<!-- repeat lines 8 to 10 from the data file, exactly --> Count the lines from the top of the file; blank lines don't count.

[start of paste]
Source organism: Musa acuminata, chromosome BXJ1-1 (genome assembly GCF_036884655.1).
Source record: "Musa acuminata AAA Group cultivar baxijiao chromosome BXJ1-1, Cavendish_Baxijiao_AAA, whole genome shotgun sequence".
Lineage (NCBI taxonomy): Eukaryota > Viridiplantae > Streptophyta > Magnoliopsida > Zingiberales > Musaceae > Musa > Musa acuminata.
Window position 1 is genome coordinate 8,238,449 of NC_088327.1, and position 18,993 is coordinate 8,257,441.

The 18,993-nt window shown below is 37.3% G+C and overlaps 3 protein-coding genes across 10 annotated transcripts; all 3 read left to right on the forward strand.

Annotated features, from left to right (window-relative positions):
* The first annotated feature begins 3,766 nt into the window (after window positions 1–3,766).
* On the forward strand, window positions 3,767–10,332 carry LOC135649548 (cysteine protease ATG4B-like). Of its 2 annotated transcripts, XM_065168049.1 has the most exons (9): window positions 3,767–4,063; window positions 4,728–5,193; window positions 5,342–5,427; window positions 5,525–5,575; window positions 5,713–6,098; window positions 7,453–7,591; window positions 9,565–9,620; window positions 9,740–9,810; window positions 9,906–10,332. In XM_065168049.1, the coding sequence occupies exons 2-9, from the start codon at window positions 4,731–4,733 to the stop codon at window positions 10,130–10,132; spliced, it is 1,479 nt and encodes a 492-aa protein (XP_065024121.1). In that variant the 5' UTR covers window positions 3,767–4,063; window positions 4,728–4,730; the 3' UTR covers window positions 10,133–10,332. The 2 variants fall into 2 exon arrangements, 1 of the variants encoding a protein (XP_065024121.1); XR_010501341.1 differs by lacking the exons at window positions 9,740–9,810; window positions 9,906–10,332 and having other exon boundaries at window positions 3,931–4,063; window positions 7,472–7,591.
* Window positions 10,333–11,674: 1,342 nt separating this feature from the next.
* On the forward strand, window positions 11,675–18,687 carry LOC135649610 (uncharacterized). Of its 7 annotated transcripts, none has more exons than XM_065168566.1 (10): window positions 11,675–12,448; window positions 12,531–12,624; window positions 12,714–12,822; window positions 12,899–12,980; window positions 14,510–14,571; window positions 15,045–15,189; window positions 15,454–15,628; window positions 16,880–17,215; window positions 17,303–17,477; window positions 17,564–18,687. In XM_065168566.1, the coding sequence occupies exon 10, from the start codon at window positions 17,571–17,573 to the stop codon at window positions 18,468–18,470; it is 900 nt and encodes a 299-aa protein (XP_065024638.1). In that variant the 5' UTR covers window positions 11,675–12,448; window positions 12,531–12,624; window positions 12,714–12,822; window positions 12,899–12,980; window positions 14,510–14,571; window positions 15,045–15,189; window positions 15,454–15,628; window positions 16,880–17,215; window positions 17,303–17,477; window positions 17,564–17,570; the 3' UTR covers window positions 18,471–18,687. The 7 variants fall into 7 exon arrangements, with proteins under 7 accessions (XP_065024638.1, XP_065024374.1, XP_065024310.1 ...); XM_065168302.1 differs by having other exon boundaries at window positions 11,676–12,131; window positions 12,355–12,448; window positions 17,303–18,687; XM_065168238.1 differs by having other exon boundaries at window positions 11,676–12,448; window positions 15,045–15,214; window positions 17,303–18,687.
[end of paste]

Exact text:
* On the forward strand, window positions 3,767–10,332 carry LOC135649548 (cysteine protease ATG4B-like). Of its 2 annotated transcripts, XM_065168049.1 has the most exons (9): window positions 3,767–4,063; window positions 4,728–5,193; window positions 5,342–5,427; window positions 5,525–5,575; window positions 5,713–6,098; window positions 7,453–7,591; window positions 9,565–9,620; window positions 9,740–9,810; window positions 9,906–10,332. In XM_065168049.1, the coding sequence occupies exons 2-9, from the start codon at window positions 4,731–4,733 to the stop codon at window positions 10,130–10,132; spliced, it is 1,479 nt and encodes a 492-aa protein (XP_065024121.1). In that variant the 5' UTR covers window positions 3,767–4,063; window positions 4,728–4,730; the 3' UTR covers window positions 10,133–10,332. The 2 variants fall into 2 exon arrangements, 1 of the variants encoding a protein (XP_065024121.1); XR_010501341.1 differs by lacking the exons at window positions 9,740–9,810; window positions 9,906–10,332 and having other exon boundaries at window positions 3,931–4,063; window positions 7,472–7,591.
* Window positions 10,333–11,674: 1,342 nt separating this feature from the next.
* On the forward strand, window positions 11,675–18,687 carry LOC135649610 (uncharacterized). Of its 7 annotated transcripts, none has more exons than XM_065168566.1 (10): window positions 11,675–12,448; window positions 12,531–12,624; window positions 12,714–12,822; window positions 12,899–12,980; window positions 14,510–14,571; window positions 15,045–15,189; window positions 15,454–15,628; window positions 16,880–17,215; window positions 17,303–17,477; window positions 17,564–18,687. In XM_065168566.1, the coding sequence occupies exon 10, from the start codon at window positions 17,571–17,573 to the stop codon at window positions 18,468–18,470; it is 900 nt and encodes a 299-aa protein (XP_065024638.1). In that variant the 5' UTR covers window positions 11,675–12,448; window positions 12,531–12,624; window positions 12,714–12,822; window positions 12,899–12,980; window positions 14,510–14,571; window positions 15,045–15,189; window positions 15,454–15,628; window positions 16,880–17,215; window positions 17,303–17,477; window positions 17,564–17,570; the 3' UTR covers window positions 18,471–18,687. The 7 variants fall into 7 exon arrangements, with proteins under 7 accessions (XP_065024638.1, XP_065024374.1, XP_065024310.1 ...); XM_065168302.1 differs by having other exon boundaries at window positions 11,676–12,131; window positions 12,355–12,448; window positions 17,303–18,687; XM_065168238.1 differs by having other exon boundaries at window positions 11,676–12,448; window positions 15,045–15,214; window positions 17,303–18,687.